A Time of Change

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Going abroad is an emotional time for students. There is a period of anticipation and concern about leaving family, friends and familiar routines. Once overseas, many students find that they have more freedom than at home. They also may have to cook, clean and do laundry for themselves. In addition, students may have to keep a closer eye on money and take responsibility for their actions in a new environment with different social constraints and expectations.

Adapting to a different culture is initially filled with uncertainty. Simple tasks such as finding an address, understanding a bus schedule, mailing a letter or making a telephone call can be confusing and frustrating. Students respond to uncertainty in different ways. Some need to understand everything around them and find comfort in predictability, while others flourish in an environment that is in flux, requiring close observation and new responses.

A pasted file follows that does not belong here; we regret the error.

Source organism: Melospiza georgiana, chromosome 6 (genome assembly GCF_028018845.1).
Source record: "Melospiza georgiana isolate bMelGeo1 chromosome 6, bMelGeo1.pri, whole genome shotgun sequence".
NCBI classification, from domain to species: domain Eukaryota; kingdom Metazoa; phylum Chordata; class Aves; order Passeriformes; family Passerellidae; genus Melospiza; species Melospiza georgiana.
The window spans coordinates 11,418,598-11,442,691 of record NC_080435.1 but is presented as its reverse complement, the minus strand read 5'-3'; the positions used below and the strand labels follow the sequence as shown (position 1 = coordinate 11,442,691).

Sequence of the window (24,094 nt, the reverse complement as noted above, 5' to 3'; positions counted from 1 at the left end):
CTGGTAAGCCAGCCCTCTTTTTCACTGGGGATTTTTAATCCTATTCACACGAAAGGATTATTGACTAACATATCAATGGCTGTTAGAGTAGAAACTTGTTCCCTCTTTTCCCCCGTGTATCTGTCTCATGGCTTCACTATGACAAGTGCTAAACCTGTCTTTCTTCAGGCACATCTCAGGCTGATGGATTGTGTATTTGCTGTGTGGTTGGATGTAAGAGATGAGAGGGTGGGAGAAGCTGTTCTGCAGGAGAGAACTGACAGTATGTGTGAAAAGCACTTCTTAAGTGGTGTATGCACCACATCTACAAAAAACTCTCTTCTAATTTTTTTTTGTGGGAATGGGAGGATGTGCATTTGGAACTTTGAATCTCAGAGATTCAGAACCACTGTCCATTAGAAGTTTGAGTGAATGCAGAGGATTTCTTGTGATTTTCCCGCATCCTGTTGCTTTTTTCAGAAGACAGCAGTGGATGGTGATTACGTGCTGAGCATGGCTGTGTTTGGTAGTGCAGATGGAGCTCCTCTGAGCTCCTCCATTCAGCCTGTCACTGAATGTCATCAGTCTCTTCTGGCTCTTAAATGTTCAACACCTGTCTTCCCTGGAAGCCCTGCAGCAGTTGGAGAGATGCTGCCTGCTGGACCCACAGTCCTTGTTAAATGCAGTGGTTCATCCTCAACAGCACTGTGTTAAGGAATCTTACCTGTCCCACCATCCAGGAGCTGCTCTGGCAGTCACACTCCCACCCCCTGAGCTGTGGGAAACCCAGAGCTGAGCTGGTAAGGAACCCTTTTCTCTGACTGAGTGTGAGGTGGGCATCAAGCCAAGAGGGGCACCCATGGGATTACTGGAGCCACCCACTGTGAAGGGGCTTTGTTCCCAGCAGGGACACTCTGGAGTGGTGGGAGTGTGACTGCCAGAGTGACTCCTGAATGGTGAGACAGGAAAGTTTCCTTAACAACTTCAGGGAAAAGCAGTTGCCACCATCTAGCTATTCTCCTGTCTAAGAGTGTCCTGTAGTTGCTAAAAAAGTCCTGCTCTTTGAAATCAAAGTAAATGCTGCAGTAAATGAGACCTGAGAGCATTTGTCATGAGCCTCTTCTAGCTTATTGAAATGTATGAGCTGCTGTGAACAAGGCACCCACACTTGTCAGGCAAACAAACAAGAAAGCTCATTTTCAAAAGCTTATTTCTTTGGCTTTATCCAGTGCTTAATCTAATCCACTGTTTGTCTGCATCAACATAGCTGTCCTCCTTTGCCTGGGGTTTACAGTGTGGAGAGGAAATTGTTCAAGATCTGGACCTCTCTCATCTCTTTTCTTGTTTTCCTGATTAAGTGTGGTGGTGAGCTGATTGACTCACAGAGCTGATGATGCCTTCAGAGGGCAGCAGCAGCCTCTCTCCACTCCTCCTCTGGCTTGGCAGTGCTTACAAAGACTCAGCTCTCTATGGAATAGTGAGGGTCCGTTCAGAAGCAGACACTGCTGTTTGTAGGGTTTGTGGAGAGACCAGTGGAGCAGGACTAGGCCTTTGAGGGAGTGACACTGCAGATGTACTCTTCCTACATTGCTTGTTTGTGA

Academics, too, can require major adjustments. The strategies a student used to master academics in the U.S. do not necessarily apply overseas. This can be especially frustrating for students who have worked hard to achieve academic success at home, and then do not immediately attain the same level of achievement abroad. The student has not failed, but is learning a different approach to education. With time and assistance, students overcome these obstacles. Your continued encouragement and patience are very important during this process.

Even if it were possible, removing the differences and uncertainty and their resultant challenges would restrict a student’s growth, intercultural understanding, and experience. Instead, it is important that students and those close to them realize that there will be challenges and stresses, ups and downs, and frustrations as they make their way into a new culture.